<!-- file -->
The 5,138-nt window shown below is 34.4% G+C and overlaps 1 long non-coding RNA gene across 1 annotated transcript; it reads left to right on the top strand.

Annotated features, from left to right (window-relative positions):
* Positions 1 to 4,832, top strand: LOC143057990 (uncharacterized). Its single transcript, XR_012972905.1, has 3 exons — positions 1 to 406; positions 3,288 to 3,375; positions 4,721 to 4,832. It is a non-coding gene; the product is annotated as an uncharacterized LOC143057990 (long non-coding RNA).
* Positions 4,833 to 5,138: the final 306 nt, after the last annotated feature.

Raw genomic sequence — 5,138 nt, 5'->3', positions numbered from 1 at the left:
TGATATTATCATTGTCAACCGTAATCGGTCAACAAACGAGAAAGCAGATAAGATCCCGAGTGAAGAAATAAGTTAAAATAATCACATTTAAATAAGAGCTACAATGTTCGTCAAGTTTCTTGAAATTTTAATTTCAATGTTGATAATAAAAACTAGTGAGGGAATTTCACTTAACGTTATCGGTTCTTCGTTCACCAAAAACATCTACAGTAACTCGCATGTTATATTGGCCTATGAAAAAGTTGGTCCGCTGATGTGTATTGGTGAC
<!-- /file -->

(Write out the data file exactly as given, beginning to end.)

The 5,138-nt window shown below is 34.4% G+C and overlaps 1 long non-coding RNA gene across 1 annotated transcript; it reads left to right on the top strand.

Annotated features, from left to right (window-relative positions):
* Positions 1 to 4,832, top strand: LOC143057990 (uncharacterized). Its single transcript, XR_012972905.1, has 3 exons — positions 1 to 406; positions 3,288 to 3,375; positions 4,721 to 4,832. It is a non-coding gene; the product is annotated as an uncharacterized LOC143057990 (long non-coding RNA).
* Positions 4,833 to 5,138: the final 306 nt, after the last annotated feature.

Raw genomic sequence — 5,138 nt, 5'->3', positions numbered from 1 at the left:
TGATATTATCATTGTCAACCGTAATCGGTCAACAAACGAGAAAGCAGATAAGATCCCGAGTGAAGAAATAAGTTAAAATAATCACATTTAAATAAGAGCTACAATGTTCGTCAAGTTTCTTGAAATTTTAATTTCAATGTTGATAATAAAAACTAGTGAGGGAATTTCACTTAACGTTATCGGTTCTTCGTTCACCAAAAACATCTACAGTAACTCGCATGTTATATTGGCCTATGAAAAAGTTGGTCCGCTGATGTGTATTGGTGAC